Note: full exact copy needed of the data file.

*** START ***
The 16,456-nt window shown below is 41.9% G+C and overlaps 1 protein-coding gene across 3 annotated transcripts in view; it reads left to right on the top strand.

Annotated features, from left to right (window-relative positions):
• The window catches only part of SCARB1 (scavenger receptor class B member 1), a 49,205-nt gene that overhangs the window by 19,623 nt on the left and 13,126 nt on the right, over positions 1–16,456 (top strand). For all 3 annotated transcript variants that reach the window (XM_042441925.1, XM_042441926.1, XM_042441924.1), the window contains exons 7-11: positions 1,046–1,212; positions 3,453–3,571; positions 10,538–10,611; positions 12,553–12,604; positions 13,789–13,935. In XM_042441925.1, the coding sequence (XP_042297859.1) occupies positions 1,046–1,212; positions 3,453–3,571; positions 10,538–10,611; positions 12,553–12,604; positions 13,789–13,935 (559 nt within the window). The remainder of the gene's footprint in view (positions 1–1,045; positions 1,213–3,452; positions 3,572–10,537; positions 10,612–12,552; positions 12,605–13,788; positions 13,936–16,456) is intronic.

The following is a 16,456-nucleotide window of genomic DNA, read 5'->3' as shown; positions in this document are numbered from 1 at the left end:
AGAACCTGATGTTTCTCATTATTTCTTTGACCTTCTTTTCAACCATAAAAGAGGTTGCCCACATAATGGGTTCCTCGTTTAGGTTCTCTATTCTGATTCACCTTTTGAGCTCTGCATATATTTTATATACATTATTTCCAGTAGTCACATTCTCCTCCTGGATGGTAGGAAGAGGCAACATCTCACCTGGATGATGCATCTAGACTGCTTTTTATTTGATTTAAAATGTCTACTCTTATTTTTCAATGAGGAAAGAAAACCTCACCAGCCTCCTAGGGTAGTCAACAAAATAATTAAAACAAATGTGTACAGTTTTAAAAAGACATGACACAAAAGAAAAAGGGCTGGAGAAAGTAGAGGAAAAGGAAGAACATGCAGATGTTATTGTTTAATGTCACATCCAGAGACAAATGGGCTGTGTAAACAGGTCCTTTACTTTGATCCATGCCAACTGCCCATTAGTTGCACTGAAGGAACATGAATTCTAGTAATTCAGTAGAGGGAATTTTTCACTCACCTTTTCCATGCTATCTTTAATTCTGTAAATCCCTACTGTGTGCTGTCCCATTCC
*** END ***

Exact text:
The 16,456-nt window shown below is 41.9% G+C and overlaps 1 protein-coding gene across 3 annotated transcripts in view; it reads left to right on the top strand.

Annotated features, from left to right (window-relative positions):
• The window catches only part of SCARB1 (scavenger receptor class B member 1), a 49,205-nt gene that overhangs the window by 19,623 nt on the left and 13,126 nt on the right, over positions 1–16,456 (top strand). For all 3 annotated transcript variants that reach the window (XM_042441925.1, XM_042441926.1, XM_042441924.1), the window contains exons 7-11: positions 1,046–1,212; positions 3,453–3,571; positions 10,538–10,611; positions 12,553–12,604; positions 13,789–13,935. In XM_042441925.1, the coding sequence (XP_042297859.1) occupies positions 1,046–1,212; positions 3,453–3,571; positions 10,538–10,611; positions 12,553–12,604; positions 13,789–13,935 (559 nt within the window). The remainder of the gene's footprint in view (positions 1–1,045; positions 1,213–3,452; positions 3,572–10,537; positions 10,612–12,552; positions 12,605–13,788; positions 13,936–16,456) is intronic.

The following is a 16,456-nucleotide window of genomic DNA, read 5'->3' as shown; positions in this document are numbered from 1 at the left end:
AGAACCTGATGTTTCTCATTATTTCTTTGACCTTCTTTTCAACCATAAAAGAGGTTGCCCACATAATGGGTTCCTCGTTTAGGTTCTCTATTCTGATTCACCTTTTGAGCTCTGCATATATTTTATATACATTATTTCCAGTAGTCACATTCTCCTCCTGGATGGTAGGAAGAGGCAACATCTCACCTGGATGATGCATCTAGACTGCTTTTTATTTGATTTAAAATGTCTACTCTTATTTTTCAATGAGGAAAGAAAACCTCACCAGCCTCCTAGGGTAGTCAACAAAATAATTAAAACAAATGTGTACAGTTTTAAAAAGACATGACACAAAAGAAAAAGGGCTGGAGAAAGTAGAGGAAAAGGAAGAACATGCAGATGTTATTGTTTAATGTCACATCCAGAGACAAATGGGCTGTGTAAACAGGTCCTTTACTTTGATCCATGCCAACTGCCCATTAGTTGCACTGAAGGAACATGAATTCTAGTAATTCAGTAGAGGGAATTTTTCACTCACCTTTTCCATGCTATCTTTAATTCTGTAAATCCCTACTGTGTGCTGTCCCATTCC